Walking on electric.

Discussion in 'General Instruction [BG]' started by Alan Vorse, Oct 20, 2005.

  1. I am an eletric bass player with a passion for jazz. However, it seems that jazz players that play double bass (including many DBTB'ers) consistently like to make the statement that you cannot swing properly while walking on electric. That the attack and decay that is "built into" an acoustic bass lends itself to the swing feel.

    I've heard a few electric players swing pretty well (Anthony Jackson, Tom Kennedy, Jaco, Gary Willis) but it is pretty damn hard to swing a walking line on electric. Any advice on what and/or how to practice this?
  2. seanm

    seanm I'd kill for a Nobel Peace Prize! Supporting Member

    Feb 19, 2004
    Ottawa, Canada
    flatwound strings would probably help to start ;)

    Try spending some time just playing quarter note roots. Ignore the walk, just try to get them to swing. You are only working on the timing. If you find you are concentrating at all on the chord sequence, then drop to a simpler one or go to one chord.
  3. transcribe a couple of chorus' of a good walking line that feels like its swingin. turn your bass down so you can only just hear it and play it over and over and over...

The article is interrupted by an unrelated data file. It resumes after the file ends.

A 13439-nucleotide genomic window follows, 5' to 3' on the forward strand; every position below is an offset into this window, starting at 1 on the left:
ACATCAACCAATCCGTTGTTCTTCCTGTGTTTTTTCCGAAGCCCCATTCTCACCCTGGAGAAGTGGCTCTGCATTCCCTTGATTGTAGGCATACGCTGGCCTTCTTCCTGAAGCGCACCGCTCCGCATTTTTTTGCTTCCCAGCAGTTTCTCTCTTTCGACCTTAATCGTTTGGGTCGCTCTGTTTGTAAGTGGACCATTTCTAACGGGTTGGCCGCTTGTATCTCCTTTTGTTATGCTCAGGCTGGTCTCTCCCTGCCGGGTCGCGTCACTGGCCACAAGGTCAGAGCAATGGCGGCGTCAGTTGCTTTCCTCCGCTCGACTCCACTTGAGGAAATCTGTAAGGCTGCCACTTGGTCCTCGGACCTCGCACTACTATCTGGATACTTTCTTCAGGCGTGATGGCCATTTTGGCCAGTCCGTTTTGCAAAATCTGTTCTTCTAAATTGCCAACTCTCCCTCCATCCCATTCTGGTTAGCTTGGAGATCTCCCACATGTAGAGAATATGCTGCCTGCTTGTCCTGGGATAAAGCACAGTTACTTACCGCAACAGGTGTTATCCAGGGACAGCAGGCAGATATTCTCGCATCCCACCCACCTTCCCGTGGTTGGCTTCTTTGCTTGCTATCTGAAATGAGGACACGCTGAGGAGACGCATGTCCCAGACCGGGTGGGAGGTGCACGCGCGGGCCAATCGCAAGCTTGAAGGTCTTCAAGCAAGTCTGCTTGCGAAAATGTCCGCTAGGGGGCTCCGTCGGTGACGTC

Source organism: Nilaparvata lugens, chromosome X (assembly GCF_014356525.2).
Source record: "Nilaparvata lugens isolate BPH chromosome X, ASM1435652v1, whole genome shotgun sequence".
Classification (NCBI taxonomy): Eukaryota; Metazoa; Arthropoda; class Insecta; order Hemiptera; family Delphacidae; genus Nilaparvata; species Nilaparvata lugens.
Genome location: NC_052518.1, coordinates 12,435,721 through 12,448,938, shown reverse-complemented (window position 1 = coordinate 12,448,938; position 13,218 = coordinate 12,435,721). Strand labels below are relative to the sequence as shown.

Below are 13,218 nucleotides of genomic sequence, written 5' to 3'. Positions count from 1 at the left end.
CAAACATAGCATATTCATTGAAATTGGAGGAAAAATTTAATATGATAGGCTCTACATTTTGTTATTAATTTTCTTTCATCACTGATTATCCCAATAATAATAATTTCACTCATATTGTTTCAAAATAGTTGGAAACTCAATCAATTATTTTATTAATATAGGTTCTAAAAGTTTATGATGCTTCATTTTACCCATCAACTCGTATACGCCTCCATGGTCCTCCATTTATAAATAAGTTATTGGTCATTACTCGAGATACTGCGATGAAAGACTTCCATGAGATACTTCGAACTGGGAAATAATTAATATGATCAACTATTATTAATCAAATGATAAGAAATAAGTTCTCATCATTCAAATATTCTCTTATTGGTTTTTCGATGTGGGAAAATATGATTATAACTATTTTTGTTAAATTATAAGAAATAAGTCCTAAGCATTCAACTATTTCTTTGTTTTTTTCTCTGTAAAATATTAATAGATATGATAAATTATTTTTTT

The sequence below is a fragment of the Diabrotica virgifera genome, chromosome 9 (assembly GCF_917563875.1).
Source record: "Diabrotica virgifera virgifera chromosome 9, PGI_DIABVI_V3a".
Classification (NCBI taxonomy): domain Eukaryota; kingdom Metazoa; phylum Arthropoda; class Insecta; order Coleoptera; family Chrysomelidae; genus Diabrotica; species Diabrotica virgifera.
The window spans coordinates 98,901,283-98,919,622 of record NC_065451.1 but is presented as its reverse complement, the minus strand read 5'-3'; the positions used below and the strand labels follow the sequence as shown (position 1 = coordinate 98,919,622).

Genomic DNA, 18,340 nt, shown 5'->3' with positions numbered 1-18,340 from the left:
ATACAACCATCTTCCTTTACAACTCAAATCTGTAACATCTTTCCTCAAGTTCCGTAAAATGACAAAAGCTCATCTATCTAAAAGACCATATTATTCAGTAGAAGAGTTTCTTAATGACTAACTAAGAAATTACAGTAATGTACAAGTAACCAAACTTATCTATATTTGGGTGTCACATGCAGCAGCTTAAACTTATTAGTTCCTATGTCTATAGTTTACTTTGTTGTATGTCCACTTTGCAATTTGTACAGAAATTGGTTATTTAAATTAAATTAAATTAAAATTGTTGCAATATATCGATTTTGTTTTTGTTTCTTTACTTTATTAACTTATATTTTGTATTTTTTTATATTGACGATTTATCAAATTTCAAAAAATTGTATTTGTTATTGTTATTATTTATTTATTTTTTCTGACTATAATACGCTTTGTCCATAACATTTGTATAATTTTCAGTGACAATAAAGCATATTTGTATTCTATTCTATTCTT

this is something i picked up from my lecturer, by turning your bass down and playing along, you seem to pick up more of the playing nuances and feel of an upright bass.

    hope this helps,
  4. AGCurry


    Jun 29, 2005
    Kansas City
    I play both, and I have to say I never swing as well on Fender bass as on upright. It has little to do with the lines themselves, as you can play the same lines and they will swing differently. As you say, it's really a function of attack and decay - and the fact that the sound of an upright is more transparent, allowing the other instruments to show through more.

    Things you can do on a Fender to swing better: Pluck nearer the neck; play no more notes than you would on an upright; use foam or felt mute on your bass; frowny-face EQ.

    Oh, and the most important thing: Play with people who can swing!
  5. Bruce Lindfield